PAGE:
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On children:


Your children are not your children.

They are the sons and daughters of Life’s longing for itself.


They come through you but not from you,


And though they are with you, yet they belong not to you.

You may give them your love but not your thoughts.

For they have their own thoughts.

You may house their bodies but not their souls,


For their souls dwell in the house of tomorrow, which you cannot visit, not even in your dreams.


You may strive to be like them, but seek not to make them like you.


For life goes not backward nor tarries with yesterday.


You are the bows from which your children as living arrows are sent forth.


The archer sees the mark upon the path of the infinite, and He bends you with His might

that His arrows may go swift and far.


Let your bending in the archer’s hand be for gladness;


For even as He loves the arrow that flies, so He loves also the bow that is stable

On religion:

Your daily life is your temple and your religion.

Whenever you enter into it take with you your all.

Take the slough and the forge and the mallet and the lute,

The things you have fashioned in necessity or for delight.

For in reverie you cannot rise above your achievements nor fall lower than your failures.

And take with you all men:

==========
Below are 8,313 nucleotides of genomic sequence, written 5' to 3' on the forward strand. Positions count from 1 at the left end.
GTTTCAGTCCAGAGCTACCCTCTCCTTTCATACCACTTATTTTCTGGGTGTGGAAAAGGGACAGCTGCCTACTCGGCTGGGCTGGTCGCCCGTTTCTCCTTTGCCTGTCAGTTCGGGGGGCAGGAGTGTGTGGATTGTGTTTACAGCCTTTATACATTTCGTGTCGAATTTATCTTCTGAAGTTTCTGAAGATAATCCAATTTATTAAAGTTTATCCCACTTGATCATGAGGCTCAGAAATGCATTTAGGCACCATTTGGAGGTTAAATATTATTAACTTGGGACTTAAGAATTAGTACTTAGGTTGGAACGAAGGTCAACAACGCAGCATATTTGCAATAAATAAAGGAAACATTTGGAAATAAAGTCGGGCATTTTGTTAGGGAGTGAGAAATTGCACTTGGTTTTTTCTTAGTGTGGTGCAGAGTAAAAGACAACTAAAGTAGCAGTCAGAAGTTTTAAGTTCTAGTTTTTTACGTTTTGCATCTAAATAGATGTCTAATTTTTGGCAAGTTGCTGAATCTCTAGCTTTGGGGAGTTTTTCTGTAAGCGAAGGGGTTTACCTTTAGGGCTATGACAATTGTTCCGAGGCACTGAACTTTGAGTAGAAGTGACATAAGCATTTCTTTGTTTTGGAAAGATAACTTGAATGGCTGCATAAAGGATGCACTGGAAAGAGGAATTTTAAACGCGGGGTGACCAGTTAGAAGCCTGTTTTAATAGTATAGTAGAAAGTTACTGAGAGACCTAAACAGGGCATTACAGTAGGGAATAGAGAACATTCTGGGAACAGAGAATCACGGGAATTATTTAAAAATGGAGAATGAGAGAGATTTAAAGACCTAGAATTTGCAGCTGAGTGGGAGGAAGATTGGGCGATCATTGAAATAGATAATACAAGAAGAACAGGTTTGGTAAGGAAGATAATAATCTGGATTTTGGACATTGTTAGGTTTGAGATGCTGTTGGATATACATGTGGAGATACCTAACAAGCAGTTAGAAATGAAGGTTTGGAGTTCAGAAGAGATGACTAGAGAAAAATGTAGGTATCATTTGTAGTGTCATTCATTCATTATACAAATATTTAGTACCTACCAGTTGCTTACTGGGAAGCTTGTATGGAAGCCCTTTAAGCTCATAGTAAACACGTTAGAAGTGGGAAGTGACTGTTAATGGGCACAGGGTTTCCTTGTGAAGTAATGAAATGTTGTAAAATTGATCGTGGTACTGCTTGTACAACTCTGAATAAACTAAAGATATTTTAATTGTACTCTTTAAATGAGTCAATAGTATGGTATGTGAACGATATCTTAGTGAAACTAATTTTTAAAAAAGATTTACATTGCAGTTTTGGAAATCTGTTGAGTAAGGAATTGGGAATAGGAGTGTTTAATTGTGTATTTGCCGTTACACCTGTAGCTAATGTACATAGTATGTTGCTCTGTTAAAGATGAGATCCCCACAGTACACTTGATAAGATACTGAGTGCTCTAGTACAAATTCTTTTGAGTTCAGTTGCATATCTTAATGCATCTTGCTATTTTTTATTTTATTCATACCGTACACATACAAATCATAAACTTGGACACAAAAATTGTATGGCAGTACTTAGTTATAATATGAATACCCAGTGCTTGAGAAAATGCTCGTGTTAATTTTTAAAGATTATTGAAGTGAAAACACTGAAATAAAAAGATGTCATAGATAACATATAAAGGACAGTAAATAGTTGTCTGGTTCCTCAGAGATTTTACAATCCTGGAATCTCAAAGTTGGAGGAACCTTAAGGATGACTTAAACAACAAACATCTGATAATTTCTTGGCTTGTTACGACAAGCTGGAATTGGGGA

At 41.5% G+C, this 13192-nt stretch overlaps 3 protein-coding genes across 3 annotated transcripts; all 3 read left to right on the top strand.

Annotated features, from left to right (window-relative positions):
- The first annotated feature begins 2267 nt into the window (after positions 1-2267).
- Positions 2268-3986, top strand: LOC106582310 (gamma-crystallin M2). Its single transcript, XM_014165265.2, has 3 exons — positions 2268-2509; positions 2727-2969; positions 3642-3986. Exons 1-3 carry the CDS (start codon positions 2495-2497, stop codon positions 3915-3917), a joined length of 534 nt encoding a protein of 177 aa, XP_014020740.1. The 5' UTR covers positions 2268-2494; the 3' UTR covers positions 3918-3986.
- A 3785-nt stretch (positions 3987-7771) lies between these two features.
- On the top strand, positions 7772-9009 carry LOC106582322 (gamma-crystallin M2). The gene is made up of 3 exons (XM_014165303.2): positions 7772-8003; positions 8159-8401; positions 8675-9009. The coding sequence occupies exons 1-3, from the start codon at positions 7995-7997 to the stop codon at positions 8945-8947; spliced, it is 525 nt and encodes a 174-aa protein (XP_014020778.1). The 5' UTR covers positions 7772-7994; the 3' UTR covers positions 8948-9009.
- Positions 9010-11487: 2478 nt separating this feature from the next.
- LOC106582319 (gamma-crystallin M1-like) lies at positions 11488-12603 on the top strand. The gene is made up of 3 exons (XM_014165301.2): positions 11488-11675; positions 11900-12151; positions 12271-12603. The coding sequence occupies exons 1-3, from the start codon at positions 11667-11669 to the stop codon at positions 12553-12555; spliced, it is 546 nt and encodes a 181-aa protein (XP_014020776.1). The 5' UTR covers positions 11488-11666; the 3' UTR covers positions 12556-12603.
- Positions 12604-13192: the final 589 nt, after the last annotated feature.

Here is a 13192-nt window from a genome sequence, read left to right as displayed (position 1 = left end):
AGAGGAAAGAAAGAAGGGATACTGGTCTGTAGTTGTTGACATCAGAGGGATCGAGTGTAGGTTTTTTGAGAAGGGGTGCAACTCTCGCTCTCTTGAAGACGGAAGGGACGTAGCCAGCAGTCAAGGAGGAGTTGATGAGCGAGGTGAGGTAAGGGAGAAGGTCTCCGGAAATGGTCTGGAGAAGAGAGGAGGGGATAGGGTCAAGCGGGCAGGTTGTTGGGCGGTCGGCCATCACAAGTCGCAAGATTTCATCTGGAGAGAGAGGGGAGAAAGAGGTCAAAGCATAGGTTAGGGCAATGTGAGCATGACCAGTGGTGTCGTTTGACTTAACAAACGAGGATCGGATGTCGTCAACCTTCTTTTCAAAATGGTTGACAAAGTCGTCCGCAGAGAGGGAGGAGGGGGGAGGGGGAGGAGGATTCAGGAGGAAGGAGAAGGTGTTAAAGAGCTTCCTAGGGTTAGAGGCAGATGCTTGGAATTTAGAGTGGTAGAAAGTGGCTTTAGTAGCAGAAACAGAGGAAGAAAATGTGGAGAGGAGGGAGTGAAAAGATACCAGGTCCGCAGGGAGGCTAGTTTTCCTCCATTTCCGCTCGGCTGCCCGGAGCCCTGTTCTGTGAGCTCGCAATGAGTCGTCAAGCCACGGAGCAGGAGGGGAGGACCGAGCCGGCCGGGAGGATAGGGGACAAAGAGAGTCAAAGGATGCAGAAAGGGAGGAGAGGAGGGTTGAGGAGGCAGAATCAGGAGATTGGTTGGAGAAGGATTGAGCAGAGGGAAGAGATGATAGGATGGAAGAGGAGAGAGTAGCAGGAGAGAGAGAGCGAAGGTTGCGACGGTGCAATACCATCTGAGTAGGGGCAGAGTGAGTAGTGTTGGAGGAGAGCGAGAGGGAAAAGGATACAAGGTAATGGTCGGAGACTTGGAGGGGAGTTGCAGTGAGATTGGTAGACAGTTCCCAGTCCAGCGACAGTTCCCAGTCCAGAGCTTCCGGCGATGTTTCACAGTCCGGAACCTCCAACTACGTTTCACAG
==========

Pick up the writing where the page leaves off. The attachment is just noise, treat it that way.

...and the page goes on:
For in adoration you cannot fly higher than their hopes nor humble yourself lower than their despair.


And if you would know God, be not therefore a solver of riddles.

Rather look about you and you shall see Him playing with your children.

And look into space; you shall see Him walking in the cloud, outstretching His arms in the lightning and descending in rain.

You shall see Him smiling in flowers, then rising and waving His hands in trees.


                                                               —Kahlil Gibran, “On Children” from The Prophet

The Prophet can be read for free by clicking here

Kahlil Gibran was a Lebanese poet, artist, and writer. He grew up and came to prominence in the United States.

His most famous work was the book ‘The Prophet’ which he wrote in the 1920s. In the United States ‘The Prophet’ is a bestselling book, second only to the Bible.


He grew up in a Christian family, but he drew inspiration from Islamic mysticism, Indian philosophies, and other religious traditions, believing in the fundamental unity of religions.

A little while, a moment of rest upon the wind, and another woman shall bear me

Kahlil Gibran, Lebanese poet

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